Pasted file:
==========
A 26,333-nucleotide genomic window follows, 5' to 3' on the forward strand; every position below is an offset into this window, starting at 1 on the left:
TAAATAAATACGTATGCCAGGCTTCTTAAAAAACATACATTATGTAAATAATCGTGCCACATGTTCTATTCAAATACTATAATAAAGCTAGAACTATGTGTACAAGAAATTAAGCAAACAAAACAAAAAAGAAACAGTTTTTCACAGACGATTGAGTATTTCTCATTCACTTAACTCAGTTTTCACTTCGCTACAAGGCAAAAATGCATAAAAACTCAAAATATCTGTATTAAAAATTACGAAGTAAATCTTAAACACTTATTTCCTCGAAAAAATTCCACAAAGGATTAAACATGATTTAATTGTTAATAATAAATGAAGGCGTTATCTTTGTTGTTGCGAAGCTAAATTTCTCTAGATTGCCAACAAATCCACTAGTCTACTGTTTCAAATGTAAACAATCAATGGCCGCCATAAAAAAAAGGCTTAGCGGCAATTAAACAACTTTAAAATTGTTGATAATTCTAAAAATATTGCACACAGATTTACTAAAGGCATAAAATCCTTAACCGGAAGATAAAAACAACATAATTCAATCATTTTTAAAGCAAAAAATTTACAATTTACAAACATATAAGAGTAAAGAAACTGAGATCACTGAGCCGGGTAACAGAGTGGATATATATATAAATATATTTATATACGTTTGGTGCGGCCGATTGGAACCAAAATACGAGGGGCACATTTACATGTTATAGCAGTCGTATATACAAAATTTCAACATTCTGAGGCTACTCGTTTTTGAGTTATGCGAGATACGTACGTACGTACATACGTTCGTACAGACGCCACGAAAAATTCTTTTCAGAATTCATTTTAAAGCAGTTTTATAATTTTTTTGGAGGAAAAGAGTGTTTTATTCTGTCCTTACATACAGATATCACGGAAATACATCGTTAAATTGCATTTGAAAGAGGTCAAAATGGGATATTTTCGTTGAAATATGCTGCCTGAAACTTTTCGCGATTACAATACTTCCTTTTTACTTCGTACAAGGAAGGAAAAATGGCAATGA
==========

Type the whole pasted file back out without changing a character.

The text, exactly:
A 26,333-nucleotide genomic window follows, 5' to 3' on the forward strand; every position below is an offset into this window, starting at 1 on the left:
TAAATAAATACGTATGCCAGGCTTCTTAAAAAACATACATTATGTAAATAATCGTGCCACATGTTCTATTCAAATACTATAATAAAGCTAGAACTATGTGTACAAGAAATTAAGCAAACAAAACAAAAAAGAAACAGTTTTTCACAGACGATTGAGTATTTCTCATTCACTTAACTCAGTTTTCACTTCGCTACAAGGCAAAAATGCATAAAAACTCAAAATATCTGTATTAAAAATTACGAAGTAAATCTTAAACACTTATTTCCTCGAAAAAATTCCACAAAGGATTAAACATGATTTAATTGTTAATAATAAATGAAGGCGTTATCTTTGTTGTTGCGAAGCTAAATTTCTCTAGATTGCCAACAAATCCACTAGTCTACTGTTTCAAATGTAAACAATCAATGGCCGCCATAAAAAAAAGGCTTAGCGGCAATTAAACAACTTTAAAATTGTTGATAATTCTAAAAATATTGCACACAGATTTACTAAAGGCATAAAATCCTTAACCGGAAGATAAAAACAACATAATTCAATCATTTTTAAAGCAAAAAATTTACAATTTACAAACATATAAGAGTAAAGAAACTGAGATCACTGAGCCGGGTAACAGAGTGGATATATATATAAATATATTTATATACGTTTGGTGCGGCCGATTGGAACCAAAATACGAGGGGCACATTTACATGTTATAGCAGTCGTATATACAAAATTTCAACATTCTGAGGCTACTCGTTTTTGAGTTATGCGAGATACGTACGTACGTACATACGTTCGTACAGACGCCACGAAAAATTCTTTTCAGAATTCATTTTAAAGCAGTTTTATAATTTTTTTGGAGGAAAAGAGTGTTTTATTCTGTCCTTACATACAGATATCACGGAAATACATCGTTAAATTGCATTTGAAAGAGGTCAAAATGGGATATTTTCGTTGAAATATGCTGCCTGAAACTTTTCGCGATTACAATACTTCCTTTTTACTTCGTACAAGGAAGGAAAAATGGCAATGA